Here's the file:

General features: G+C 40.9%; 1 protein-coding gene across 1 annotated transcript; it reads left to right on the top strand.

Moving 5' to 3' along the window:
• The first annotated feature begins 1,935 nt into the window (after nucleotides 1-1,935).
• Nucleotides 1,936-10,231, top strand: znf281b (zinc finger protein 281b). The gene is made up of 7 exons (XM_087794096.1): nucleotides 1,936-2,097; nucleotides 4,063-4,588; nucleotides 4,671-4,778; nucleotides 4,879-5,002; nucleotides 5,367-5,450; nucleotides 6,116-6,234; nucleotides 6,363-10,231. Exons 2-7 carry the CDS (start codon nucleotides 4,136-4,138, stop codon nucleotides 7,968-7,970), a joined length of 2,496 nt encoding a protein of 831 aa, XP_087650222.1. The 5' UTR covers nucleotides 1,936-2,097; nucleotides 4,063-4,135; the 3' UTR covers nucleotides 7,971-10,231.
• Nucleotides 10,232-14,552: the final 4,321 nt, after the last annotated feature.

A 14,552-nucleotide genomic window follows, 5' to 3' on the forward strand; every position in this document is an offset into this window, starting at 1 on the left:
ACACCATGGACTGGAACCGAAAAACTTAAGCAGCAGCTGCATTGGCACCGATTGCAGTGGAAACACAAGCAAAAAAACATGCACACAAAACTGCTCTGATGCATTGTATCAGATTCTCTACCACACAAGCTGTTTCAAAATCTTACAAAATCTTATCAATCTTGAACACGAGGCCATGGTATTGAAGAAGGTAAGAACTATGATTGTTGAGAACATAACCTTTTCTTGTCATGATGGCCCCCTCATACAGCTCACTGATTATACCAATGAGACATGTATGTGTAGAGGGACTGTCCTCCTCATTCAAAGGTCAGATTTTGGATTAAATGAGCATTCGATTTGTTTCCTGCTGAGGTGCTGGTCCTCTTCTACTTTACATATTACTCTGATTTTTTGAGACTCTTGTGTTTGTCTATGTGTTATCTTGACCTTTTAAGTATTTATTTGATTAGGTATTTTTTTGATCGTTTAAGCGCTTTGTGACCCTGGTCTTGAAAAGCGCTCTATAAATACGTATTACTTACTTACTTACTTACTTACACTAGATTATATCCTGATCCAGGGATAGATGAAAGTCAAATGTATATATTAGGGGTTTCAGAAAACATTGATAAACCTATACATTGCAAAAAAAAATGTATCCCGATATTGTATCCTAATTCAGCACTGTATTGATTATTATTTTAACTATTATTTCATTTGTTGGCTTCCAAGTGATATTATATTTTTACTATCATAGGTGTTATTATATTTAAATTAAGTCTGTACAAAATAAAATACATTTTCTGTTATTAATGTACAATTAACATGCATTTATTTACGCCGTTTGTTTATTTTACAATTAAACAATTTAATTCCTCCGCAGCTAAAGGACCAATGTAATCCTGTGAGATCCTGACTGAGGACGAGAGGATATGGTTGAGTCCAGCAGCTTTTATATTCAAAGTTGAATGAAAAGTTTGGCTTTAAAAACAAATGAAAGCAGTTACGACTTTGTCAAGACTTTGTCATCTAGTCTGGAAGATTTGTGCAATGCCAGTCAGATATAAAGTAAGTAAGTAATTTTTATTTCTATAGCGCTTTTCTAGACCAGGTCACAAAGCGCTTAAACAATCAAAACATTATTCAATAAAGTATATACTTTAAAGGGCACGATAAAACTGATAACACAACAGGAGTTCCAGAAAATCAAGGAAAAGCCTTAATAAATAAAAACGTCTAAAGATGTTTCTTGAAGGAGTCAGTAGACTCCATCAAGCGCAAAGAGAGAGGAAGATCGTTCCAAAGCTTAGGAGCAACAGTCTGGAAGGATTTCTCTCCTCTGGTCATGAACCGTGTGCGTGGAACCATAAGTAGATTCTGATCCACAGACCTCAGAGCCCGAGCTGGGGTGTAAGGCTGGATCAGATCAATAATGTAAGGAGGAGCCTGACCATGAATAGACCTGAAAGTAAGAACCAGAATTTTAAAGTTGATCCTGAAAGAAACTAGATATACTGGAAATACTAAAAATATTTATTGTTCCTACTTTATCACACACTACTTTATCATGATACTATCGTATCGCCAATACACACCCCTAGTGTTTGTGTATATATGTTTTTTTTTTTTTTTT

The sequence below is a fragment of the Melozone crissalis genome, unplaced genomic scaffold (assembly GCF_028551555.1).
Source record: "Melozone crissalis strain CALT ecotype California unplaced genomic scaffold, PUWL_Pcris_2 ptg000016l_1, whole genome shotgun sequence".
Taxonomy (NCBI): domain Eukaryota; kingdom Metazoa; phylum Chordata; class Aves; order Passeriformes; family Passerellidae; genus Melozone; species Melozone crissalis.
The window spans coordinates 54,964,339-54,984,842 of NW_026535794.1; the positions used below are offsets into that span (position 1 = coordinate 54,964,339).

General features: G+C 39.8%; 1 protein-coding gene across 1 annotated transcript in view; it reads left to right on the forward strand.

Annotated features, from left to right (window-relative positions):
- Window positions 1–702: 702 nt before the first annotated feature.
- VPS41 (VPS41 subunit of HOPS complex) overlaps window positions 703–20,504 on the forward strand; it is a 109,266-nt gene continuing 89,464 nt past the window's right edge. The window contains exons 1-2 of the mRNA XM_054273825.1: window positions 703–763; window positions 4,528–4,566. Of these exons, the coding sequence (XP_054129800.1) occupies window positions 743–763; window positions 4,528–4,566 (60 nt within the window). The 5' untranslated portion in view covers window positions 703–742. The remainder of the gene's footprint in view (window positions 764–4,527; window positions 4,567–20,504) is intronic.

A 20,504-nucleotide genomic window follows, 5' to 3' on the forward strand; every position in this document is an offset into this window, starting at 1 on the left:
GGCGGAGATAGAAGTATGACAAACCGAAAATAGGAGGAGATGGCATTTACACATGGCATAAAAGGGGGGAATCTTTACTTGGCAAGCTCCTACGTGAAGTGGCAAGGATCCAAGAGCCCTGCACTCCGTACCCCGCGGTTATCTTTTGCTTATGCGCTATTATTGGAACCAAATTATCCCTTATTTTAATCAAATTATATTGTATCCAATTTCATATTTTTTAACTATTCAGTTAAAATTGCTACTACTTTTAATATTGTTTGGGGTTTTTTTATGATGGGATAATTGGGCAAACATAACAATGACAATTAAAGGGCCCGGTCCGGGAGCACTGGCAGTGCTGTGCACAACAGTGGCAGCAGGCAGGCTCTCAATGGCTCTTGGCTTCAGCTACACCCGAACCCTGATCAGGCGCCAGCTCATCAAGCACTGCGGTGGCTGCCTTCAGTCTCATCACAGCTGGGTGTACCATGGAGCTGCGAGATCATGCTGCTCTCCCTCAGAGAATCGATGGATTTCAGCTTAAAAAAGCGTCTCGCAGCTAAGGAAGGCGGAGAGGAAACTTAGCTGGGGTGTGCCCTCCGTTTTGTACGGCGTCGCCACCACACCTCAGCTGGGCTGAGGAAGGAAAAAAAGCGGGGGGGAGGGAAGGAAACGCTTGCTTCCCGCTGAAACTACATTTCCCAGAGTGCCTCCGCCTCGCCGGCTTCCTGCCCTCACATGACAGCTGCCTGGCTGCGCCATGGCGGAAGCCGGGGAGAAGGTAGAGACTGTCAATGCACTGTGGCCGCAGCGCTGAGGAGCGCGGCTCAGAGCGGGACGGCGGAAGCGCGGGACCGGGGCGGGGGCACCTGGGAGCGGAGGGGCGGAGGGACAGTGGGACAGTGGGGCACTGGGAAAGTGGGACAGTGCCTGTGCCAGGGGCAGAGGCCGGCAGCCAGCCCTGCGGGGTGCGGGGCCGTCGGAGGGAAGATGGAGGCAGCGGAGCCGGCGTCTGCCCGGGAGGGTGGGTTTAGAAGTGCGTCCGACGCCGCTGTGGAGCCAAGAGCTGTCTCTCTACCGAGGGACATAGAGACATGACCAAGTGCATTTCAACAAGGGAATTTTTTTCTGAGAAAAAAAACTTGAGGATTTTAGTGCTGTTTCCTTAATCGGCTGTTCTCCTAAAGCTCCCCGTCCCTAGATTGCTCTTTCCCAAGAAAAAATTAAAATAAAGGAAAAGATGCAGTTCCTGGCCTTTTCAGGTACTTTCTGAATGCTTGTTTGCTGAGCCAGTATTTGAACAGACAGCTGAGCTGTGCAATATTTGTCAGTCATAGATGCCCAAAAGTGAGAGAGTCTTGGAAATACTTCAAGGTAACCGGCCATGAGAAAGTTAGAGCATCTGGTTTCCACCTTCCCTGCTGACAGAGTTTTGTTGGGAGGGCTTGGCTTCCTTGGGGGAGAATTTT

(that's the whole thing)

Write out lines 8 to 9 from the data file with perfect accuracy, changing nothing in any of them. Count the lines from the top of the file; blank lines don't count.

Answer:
The sequence below is a fragment of the Melozone crissalis genome, unplaced genomic scaffold (assembly GCF_028551555.1).
Source record: "Melozone crissalis strain CALT ecotype California unplaced genomic scaffold, PUWL_Pcris_2 ptg000016l_1, whole genome shotgun sequence".